Tracks & Trails

Bungan Beach to North Narrabeen
Tracks & Trails | beach | coastal | urban walking | Sydney Northern Beaches | New South Wales

Bungan Beach to North Narrabeen

Sydney Coastal Walk

by Susie Baber  |  21 May 2022

Northern Beaches | 9km | moderate

Section three of the Sydney Coastal walk, for us anyway, heading from north to south. It has been almost a month since our last coastal walk – where does the time go.

Picking up where we left off, on Barrenjoey Road above Bungan Beach, we leave the car parked near the bus stop ready for our return. Heading along the footpath to Hillcrest Avenue there are plenty of opportunities to admire the ocean views between the houses. Turning left off the main road we wind our way up toward Mona Vale Headland and the traffic noise is soon behind us.

Hillcrest Avenue ends at North Mona Vale Headland Reserve with spectacular views over Bungan Beach to the north and a preview of what’s to come looking south. Walk to the far end of the reserve until you come to a set of sandy steps heading into the bush. The track does a loop around the headland and comes out in the cul-de-sac at the end of Grandview Parade. It is not immediately obvious, but to your left is another track heading out of the cul-de-sac and down the hill to the beach.

This is Basin Beach. I always thought it was just the northern end of Mona Vale Beach, but no, this area north of the ocean pool has its own name – Basin Beach. So far in our journey down the coast we have avoided to much walking on the sand. It has been pretty damp and frankly walking on sand is hard work. Today I convince Jen to just do this stretch down to the rock pool along the beach, but if sand isn’t your thing there is a path up to Surfview Road which will also get you where you need to go.

On the rock platform between Basin Beach and Mona Vale beach is another of Sydney’s iconic ocean pools. I have actually swum in this one – it might be the only one I have done, hopefully we will fix that next summer. There are also toilets and a drinking water refill station if required. We stopped for a break and a snack before heading south past the surf club. At the end of Surfview Road continue along the pedestrian/cycle path. The path runs between the sand dunes and Mona Vale golf course and is dotted with warning signs about flying golf balls and the damage they can do if they come into contact with your head. There is even a safety fence for the public to shelter behind, although one would have to be quite agile to get behind the wire faster than an approaching golf ball.

At the end of the golf course turn left up through Robert Dunn Reserve, stopping to take in the views, and then follow Narrabeen Park Parade until you come to concrete steps and a path heading down toward the beach. There is a sign at the top of the path ‘Bicentennial Coastal Walkway’. Halfway down the hill the path forks, just keep heading downhill and take care as the path is quite slippery in patches. Warriewood Beach is another delightful little beach, and another that I have never visited. There are toilets and a surf club with a café, perfect timing as we are in need of a drink.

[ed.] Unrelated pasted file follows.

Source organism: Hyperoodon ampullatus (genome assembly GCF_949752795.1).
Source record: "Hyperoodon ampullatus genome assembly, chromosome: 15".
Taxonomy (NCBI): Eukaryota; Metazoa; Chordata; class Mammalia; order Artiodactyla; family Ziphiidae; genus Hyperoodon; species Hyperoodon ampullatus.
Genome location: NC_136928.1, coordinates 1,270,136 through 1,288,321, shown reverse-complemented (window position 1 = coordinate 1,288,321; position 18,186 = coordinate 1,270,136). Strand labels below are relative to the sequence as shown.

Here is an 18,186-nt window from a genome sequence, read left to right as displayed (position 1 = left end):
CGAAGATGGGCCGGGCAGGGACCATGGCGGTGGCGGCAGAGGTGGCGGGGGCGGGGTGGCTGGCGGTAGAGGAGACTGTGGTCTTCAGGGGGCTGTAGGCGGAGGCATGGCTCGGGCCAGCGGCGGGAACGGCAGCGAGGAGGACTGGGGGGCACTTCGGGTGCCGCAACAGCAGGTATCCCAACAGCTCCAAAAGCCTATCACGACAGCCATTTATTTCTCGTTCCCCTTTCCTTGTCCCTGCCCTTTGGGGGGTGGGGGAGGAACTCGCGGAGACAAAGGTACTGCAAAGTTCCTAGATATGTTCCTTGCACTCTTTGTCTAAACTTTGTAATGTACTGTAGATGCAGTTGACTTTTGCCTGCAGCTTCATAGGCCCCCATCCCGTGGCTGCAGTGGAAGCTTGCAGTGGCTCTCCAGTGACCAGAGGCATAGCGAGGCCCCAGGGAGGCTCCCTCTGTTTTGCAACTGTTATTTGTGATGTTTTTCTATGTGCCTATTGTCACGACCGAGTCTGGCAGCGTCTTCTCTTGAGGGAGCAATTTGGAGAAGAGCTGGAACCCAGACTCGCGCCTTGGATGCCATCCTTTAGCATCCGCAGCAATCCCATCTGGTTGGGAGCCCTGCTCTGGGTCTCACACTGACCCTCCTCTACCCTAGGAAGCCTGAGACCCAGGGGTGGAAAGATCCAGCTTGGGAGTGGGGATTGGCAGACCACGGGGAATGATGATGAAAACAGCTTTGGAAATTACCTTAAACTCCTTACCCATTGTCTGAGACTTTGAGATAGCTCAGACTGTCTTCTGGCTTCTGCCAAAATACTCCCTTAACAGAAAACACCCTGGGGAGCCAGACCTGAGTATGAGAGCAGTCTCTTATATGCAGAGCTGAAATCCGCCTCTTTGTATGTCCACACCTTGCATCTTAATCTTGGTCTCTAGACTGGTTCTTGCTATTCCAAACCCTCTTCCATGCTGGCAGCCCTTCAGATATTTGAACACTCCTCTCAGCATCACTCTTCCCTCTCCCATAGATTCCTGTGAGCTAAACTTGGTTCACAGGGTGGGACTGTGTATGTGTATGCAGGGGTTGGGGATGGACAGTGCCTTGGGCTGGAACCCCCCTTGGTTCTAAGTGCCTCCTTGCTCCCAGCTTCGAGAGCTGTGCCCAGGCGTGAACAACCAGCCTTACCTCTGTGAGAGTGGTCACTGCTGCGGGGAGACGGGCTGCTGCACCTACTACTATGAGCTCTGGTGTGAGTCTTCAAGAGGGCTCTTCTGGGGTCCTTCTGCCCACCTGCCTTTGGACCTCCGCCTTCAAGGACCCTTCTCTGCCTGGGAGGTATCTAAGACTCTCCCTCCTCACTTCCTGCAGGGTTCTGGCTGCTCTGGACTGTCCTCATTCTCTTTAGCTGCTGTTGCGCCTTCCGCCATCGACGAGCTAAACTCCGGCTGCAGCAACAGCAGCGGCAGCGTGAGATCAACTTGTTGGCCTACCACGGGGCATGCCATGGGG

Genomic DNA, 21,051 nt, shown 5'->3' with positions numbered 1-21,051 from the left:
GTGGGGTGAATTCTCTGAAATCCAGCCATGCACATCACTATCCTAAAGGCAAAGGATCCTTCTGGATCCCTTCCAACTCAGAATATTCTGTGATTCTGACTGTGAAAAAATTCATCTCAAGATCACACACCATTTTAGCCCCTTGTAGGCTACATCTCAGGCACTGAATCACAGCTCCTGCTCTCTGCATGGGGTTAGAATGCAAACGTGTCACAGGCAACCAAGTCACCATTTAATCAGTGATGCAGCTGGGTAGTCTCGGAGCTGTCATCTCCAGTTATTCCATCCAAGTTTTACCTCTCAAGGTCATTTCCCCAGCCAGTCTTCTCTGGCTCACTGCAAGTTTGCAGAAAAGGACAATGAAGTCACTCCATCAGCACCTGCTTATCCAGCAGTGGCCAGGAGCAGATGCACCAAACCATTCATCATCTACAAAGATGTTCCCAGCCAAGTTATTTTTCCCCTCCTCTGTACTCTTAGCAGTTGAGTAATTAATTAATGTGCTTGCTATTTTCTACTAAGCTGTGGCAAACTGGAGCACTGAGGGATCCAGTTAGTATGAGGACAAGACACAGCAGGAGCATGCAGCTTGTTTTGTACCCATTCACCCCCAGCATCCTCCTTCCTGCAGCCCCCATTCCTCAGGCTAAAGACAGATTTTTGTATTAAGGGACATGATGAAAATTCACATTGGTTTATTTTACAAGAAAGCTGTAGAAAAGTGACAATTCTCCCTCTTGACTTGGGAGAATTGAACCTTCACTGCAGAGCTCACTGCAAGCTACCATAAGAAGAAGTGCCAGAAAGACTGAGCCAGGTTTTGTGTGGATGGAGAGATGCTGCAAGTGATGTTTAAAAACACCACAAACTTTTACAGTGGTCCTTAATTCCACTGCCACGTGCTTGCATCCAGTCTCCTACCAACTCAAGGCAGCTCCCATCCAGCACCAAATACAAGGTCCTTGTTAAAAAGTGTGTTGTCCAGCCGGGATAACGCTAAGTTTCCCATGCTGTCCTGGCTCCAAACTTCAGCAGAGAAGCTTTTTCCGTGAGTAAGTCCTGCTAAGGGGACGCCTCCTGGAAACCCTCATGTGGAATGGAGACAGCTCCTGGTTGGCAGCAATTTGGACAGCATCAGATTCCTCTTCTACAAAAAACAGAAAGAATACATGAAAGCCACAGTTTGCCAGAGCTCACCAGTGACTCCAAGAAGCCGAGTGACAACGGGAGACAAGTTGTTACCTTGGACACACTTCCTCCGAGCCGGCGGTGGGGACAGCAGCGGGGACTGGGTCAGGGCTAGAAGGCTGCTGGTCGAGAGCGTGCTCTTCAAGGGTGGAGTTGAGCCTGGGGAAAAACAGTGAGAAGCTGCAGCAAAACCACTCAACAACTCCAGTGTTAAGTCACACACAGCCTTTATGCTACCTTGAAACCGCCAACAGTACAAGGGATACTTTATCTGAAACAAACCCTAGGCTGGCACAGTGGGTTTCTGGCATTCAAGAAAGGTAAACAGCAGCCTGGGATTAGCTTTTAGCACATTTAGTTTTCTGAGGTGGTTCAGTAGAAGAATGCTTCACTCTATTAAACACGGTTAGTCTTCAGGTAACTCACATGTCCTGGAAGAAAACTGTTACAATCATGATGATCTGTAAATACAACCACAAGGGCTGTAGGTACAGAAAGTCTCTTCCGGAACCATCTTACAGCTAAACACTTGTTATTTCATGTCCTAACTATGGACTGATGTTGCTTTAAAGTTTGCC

Behind the surf club are steps up to Warriewood Beach Reserve where the track wanders along the top of the cliffs. A short track to the left takes us to a lookout over Warriewood Blowhole. Not what I was expecting from a blowhole (I think I had Kiama blowhole in mind). You can’t actually see it from the lookout, but apparently it is a source of adventure for local youngsters who climb down the cliffs to jump and swim. There are rescues here on a regular basis when adventurers get themselves into trouble on the rocks or in the surf. I think its best we just stick to the tracks and admire the view.

Continuing back to the path and turning left up the stairs we follow the track around Turimetta Headland. There are two tracks – one more direct and another that follows closer to the edge of the headland. At the time we did this walk the longer option was closed due to storm damage, both will take you to the same spot at Narrabeen Park Parade though. Walk a short distance along the road. There is one track that goes down to the beach, but we chose to turn left over the grass just before you get to the houses. There is a track that runs along the reserve between the houses and the beach, signposted ‘Coastal Walk’. This was a nice grassy walk instead of the sand and offered some nice, elevated ocean views. Turimetta Beach is yet another beach I had never heard of, clearly I am going to have to do more weekend beach picnics next summer.

The track continues past the south end of Turimetta Beach and around Narrabeeen Headland with views over the entrance to Narrabeen Lagoon from the southern side. The lagoon entrance channel changes constantly, with sand being washed into the channel by waves and tides. The council manages the entrance with regular clearing, to mitigate flooding around the lagoon, and as a result sometimes you can walk across the entrance and sometimes you cannot. Looking from up here it was obvious we would not be crossing the channel via the beach today.

At the end of the track timber stairs lead down to a carpark and at the bottom of the stairs a road to the left takes you to North Narrabeen Rockpool. There are two pools here with toilets and changerooms. After this little side trip, we head back along the road and through the carpark to Ocean Street heading for the bridge over the lagoon.

After crossing the bridge there is a track through the park and past the North Narrabeen SLSC. After following it for a few hundred meters it became apparent we would have to choose sand or road. We elected to cut across to the road and followed Ocean Street for several blocks until we got far enough past the lagoon to access Pittwater Road. From here it was a 10 minute wait for the 199 bus and a short ride back to the car at Bungan Beach.

Share this story